In a typical act of award-season positioning, the Weinstein Company is pushing Kate Winslet's performance in The Reader as a Best Supporting Actress contender, presumably so she won't compete with herself for Best Actress for her work in Revolutionary Road (which opens in Atlanta on Jan. 9). Even if Winslet signed off on the plan, the tactic does a disservice to her career-best performance in The Reader, one of the year's most challenging and intellectually rich dramas.
Winslet has never so thoroughly disappeared into a role as she does with Hanna Schmitz, a terse tram attendant who starts up a secret love affair with high schooler Michael Berg (David Kross) in Germany in 1958. He reads literature to her as a form of foreplay and their carnal relationship develops into something deeper. The callow youth becomes more mature while the peremptory older woman reveals a tender side. Years later as a law student, Michael observes a trial for Nazi war criminals and is dumbstruck to discover that his teenage fling had been a concentration camp guard.
Stephen Daldry, director of The Hours, intercuts between young Michael's experiences in the 1950s and '60s with the character as an adult (played by Ralph Fiennes) trying to overcome his severe intimacy issues. In its portrayal of how a short-lived affair can shape someone across decades, The Reader would work as a powerful, two-pronged character study even without the context of German history. The relationship also provides sturdy metaphors for national guilt and responsibility. Germans of the post-World War II generations may not have been as intimately involved with Nazis as Michael inadvertently was, but they have to grapple with their legacy all the same. Michael and Hanna's affair provides the filmmakers with a fulcrum for balancing potentially abstract issues such as how people measure their own complicity, and whether forgiveness is ever appropriate when dealing with the Holocaust.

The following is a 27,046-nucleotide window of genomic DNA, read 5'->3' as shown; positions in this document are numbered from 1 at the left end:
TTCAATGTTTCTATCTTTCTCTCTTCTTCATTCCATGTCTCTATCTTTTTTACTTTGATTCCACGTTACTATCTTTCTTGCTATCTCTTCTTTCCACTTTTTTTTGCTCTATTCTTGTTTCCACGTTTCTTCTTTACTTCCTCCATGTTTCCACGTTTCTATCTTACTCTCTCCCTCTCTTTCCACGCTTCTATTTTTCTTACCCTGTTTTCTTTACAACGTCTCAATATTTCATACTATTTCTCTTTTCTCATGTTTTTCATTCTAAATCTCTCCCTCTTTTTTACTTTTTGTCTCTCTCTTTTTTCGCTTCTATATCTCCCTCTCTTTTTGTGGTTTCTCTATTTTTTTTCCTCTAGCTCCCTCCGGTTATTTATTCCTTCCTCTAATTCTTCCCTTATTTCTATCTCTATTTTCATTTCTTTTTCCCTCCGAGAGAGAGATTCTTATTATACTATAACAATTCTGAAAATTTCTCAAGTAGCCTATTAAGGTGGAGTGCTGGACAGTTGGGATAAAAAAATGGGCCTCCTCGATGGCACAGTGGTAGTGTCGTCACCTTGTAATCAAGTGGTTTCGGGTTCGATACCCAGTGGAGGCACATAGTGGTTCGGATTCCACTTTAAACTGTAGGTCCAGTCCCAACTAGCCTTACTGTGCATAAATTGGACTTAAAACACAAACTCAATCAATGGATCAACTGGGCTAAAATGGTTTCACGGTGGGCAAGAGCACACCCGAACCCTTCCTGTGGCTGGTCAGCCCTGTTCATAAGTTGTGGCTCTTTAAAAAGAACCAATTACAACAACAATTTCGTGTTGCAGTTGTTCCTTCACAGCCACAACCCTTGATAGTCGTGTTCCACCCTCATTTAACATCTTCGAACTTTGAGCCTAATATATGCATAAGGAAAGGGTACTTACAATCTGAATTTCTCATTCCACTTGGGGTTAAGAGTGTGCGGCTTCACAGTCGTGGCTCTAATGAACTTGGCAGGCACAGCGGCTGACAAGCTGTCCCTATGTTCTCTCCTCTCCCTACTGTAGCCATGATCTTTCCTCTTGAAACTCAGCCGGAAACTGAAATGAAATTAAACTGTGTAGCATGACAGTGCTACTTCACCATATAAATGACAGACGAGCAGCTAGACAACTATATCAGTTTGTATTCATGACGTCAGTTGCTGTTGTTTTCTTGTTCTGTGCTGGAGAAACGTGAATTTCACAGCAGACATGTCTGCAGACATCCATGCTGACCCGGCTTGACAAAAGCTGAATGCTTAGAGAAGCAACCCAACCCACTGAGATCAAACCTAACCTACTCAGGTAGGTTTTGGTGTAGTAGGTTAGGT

David Hare's adaptation of Bernhard Schlink's novel shows German streets and buildings in constant states of construction, as if the nation is forever trying to rebuild and rehabilitate itself after waging two world wars. The Reader refuses to explain Hanna away as either a demon or a dupe. Paradoxically, she seems untroubled by guilt for participating in a monstrous system, yet opens herself to arguably a harsher punishment than she deserves. As the title suggests, the film offers multiple interpretations for the act of reading, including Michael and the audience's attempts to "read" Hanna's true nature as a human being. Winslet's acting speaks volumes, and her Hanna Schmitz cannot be simply skimmed and dismissed.
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